The fight for pay equality has been one that made some significant leaps forward in the past years, but we are by no means on equitable footing just yet. Women are still paid less than men. The gender pay gap (or gender wage gap) is the average difference between the remuneration for working men and women. In the United States, for example, the non-adjusted average female's annual salary is 79 percent of the average male salary.
These numbers become even more disparate when you take race into account on top of gender inequality. Women of color in the United States experience the gender wage gap most severely. While protests gain momentum for Black Lives Matter all around the nation, the arguments for consequences of sexism and racism in the United States can be left for someone else to debate. But let’s inspect the numbers which ultimately result in lost wages that mean women (particularly women of color) have less money to support themselves and their families.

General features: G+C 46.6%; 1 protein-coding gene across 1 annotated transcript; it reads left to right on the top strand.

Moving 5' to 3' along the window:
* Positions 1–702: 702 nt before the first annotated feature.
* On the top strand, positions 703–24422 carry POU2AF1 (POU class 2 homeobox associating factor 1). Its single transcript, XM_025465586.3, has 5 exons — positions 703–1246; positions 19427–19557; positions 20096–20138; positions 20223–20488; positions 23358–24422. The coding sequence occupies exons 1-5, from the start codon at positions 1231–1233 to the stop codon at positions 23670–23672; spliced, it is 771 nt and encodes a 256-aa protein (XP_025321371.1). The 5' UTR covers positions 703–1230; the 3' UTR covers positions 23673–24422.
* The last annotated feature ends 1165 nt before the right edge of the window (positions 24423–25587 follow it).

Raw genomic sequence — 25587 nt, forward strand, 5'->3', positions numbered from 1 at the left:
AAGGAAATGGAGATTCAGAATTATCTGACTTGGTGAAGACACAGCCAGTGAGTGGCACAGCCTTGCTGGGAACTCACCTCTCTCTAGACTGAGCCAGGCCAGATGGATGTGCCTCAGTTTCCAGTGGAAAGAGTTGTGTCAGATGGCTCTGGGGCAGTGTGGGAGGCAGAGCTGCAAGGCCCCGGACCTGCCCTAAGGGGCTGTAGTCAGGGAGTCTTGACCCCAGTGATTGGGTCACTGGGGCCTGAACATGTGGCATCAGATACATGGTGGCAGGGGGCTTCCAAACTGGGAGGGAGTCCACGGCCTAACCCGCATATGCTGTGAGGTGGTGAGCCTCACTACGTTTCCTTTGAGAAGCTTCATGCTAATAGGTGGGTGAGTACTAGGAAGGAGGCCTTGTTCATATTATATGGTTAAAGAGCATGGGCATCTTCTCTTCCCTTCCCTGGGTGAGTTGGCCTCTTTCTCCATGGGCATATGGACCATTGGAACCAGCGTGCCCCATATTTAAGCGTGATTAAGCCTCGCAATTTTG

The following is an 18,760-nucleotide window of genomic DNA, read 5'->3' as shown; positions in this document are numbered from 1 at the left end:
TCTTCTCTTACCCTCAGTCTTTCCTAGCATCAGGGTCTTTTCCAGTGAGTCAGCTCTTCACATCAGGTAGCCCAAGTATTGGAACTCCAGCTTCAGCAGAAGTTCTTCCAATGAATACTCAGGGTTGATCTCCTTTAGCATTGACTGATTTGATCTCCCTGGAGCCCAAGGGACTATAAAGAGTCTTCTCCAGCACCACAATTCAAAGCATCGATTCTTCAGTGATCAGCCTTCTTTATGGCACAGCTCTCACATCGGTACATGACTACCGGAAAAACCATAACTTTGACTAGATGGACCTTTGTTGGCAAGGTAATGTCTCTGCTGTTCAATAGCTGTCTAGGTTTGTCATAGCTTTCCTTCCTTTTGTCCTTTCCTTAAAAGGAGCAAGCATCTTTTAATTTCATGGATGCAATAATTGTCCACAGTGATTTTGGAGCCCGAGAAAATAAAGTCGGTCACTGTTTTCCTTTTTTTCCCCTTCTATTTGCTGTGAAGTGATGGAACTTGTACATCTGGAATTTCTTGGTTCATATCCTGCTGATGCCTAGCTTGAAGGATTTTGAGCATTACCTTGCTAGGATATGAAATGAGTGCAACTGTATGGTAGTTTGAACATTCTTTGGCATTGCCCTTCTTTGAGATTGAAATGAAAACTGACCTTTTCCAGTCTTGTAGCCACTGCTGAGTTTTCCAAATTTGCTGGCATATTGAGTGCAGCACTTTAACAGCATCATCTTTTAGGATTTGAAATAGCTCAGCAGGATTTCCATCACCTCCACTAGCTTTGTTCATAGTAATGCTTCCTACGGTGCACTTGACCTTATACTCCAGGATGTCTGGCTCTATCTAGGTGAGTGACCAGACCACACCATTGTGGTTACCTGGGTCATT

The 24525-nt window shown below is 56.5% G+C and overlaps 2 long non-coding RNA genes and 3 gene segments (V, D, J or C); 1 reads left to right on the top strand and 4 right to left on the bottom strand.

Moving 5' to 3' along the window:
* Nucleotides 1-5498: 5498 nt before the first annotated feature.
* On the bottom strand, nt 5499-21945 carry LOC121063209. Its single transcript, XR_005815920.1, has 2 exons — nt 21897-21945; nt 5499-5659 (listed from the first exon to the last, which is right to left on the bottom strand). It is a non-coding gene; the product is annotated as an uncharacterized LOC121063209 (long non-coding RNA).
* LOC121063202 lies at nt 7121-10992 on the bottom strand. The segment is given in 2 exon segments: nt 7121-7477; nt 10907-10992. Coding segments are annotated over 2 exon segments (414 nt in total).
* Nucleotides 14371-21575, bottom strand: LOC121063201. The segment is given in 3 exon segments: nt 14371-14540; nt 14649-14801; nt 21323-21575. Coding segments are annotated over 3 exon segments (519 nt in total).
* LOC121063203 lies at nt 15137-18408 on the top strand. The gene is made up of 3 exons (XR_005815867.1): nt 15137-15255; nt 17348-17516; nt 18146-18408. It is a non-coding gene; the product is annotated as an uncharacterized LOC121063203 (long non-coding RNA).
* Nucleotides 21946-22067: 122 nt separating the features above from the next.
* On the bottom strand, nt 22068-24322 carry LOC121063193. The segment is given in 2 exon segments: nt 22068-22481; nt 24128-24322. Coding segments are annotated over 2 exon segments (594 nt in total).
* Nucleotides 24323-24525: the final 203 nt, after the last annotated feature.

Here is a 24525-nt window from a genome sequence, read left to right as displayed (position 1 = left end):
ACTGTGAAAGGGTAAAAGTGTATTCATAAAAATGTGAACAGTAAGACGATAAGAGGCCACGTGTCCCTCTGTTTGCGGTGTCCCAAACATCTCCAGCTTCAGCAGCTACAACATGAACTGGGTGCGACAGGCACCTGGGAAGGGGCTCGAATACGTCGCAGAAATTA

Latinas are typically paid just 54 cents for every dollar, while Native American women are typically paid just 57 cents for every dollar, and Black women are typically paid just 62 cents for every dollar. Caucasian women are typically paid just 79 cents for every dollar earned by Caucasian men.
It is not just the gender pay gap that is the issue. It appears that the problem is deeper than a long overdue and urgently needed pay rise. A disturbing pattern is evident. Women are far from playing on an even field, and if anything, they have it far tougher.
Studies have shown that approximately 30 percent of women are spending more than they earn each month compared to just 19 percent of men. The difference is staggering, particularly given the fact that while women are almost half of the workforce, they earn far less than men. Across all racial and ethnic groups, women in the United States are typically paid 82 cents for every dollar paid to men. On top of this, women have a longer life expectancy and deal with fewer benefits, child-care, and other factors that add up to an extremely challenging picture.
The only way to make a real change is for women to take charge of their own finances and gain more knowledge, financial literacy, and confidence in investments. Of course, the pay gap needs to disappear, and the goal is equal pay for equal work. There are many factors that need to be addressed, but if more women were given an equal opportunity, then things would certainly be different. Perhaps in the near future things will change. In the meantime, women will have to fight harder than ever to become financially stable and independent.
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